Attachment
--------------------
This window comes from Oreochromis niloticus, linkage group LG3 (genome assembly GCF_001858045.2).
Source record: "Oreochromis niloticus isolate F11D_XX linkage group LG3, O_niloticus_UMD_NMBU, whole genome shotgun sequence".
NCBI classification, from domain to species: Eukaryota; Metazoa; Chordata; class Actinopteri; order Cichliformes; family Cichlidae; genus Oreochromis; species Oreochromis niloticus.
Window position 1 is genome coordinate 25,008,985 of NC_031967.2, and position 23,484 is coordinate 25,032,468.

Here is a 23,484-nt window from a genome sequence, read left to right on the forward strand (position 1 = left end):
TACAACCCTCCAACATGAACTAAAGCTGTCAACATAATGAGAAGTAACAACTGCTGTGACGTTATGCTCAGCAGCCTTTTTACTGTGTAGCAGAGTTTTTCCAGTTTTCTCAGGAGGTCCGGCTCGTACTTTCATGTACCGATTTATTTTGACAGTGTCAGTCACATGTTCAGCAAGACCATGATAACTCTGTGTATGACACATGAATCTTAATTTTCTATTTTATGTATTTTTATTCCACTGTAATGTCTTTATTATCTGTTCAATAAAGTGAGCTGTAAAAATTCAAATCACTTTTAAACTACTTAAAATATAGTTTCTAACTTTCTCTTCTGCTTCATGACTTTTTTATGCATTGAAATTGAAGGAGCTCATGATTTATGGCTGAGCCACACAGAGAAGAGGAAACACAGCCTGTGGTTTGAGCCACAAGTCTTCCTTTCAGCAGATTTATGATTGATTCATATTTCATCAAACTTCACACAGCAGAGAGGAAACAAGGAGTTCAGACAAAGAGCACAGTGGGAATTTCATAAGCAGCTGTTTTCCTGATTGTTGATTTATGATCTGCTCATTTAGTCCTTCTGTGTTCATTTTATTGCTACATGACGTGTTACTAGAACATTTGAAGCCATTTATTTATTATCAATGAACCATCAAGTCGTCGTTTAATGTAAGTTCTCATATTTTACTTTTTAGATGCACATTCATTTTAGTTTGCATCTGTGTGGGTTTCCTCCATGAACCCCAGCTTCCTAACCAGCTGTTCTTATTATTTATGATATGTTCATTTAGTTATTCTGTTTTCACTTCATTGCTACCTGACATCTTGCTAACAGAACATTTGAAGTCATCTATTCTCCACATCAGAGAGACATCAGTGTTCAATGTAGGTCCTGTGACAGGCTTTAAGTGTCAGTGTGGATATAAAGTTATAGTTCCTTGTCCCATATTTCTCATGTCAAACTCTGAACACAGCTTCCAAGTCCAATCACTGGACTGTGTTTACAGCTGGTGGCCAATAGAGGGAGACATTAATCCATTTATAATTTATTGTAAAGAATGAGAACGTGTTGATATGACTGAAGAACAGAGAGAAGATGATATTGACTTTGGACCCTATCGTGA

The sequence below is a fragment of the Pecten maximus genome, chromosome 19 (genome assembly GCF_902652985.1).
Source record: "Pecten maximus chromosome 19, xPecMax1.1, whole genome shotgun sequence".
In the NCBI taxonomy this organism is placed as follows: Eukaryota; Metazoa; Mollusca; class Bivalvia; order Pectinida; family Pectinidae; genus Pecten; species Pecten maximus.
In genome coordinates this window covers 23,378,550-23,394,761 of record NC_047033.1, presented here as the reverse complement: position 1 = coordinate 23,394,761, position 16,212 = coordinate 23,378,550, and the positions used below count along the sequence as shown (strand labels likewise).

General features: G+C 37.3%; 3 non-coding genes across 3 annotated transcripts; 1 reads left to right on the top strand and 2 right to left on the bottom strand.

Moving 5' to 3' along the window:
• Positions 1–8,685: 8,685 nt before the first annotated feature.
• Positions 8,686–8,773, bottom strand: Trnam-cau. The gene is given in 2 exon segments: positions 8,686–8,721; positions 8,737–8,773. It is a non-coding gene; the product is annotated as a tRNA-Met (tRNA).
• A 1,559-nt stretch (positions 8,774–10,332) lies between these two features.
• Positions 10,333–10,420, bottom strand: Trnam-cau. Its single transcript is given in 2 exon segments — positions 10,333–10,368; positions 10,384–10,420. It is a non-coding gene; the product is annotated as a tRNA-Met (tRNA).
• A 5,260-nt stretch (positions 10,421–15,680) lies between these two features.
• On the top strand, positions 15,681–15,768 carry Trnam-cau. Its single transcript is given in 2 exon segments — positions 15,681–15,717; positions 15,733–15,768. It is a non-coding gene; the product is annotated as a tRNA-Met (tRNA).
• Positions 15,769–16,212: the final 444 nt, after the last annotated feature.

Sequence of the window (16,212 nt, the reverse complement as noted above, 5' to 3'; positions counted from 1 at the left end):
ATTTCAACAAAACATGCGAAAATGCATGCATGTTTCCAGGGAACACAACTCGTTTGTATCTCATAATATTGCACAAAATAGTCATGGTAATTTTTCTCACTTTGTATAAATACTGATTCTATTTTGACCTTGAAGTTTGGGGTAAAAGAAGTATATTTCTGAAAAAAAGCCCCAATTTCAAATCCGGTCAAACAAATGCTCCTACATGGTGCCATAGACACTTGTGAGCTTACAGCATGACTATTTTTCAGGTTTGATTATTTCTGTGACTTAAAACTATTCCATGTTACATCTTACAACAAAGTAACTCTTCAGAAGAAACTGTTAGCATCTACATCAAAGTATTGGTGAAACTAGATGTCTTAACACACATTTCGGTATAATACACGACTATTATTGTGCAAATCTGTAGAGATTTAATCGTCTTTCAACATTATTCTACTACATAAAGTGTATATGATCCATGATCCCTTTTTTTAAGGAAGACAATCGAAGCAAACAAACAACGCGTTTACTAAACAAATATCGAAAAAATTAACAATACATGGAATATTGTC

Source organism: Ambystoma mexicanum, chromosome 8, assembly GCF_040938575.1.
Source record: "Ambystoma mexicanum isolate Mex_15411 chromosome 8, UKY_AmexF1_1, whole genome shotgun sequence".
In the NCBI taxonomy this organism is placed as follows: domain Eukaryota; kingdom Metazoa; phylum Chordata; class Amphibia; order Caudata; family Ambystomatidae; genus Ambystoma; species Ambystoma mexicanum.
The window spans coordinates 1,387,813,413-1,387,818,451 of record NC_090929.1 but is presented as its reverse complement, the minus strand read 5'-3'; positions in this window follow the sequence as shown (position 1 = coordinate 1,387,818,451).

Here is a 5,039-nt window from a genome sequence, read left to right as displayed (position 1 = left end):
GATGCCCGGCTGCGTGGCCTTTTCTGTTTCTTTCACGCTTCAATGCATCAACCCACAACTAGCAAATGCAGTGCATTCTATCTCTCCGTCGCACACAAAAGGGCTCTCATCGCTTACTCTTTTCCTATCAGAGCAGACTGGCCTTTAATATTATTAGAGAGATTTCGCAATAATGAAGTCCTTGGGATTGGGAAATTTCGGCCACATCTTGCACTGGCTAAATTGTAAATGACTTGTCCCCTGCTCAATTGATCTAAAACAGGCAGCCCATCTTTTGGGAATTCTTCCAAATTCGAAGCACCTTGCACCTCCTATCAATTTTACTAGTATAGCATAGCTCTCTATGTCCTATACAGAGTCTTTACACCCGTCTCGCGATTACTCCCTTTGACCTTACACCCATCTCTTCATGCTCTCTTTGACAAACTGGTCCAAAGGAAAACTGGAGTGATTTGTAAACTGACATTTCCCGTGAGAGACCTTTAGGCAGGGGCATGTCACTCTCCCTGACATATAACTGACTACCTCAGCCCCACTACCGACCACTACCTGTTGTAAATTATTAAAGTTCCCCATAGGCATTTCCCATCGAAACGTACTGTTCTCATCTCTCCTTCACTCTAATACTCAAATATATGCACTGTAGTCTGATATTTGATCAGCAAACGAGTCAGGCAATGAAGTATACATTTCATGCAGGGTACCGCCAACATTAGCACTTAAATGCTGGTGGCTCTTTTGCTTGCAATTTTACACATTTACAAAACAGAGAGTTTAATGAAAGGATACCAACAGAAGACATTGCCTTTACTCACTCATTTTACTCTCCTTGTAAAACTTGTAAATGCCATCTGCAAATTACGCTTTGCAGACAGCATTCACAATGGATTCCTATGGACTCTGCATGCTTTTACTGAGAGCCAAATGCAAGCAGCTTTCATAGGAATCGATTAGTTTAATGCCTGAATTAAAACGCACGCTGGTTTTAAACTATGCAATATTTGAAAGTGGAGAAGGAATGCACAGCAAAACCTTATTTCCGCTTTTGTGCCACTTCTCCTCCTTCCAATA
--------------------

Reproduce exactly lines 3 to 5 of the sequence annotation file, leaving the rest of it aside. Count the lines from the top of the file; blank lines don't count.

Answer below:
NCBI classification, from domain to species: Eukaryota; Metazoa; Chordata; class Actinopteri; order Cichliformes; family Cichlidae; genus Oreochromis; species Oreochromis niloticus.
Window position 1 is genome coordinate 25,008,985 of NC_031967.2, and position 23,484 is coordinate 25,032,468.

Here is a 23,484-nt window from a genome sequence, read left to right on the forward strand (position 1 = left end):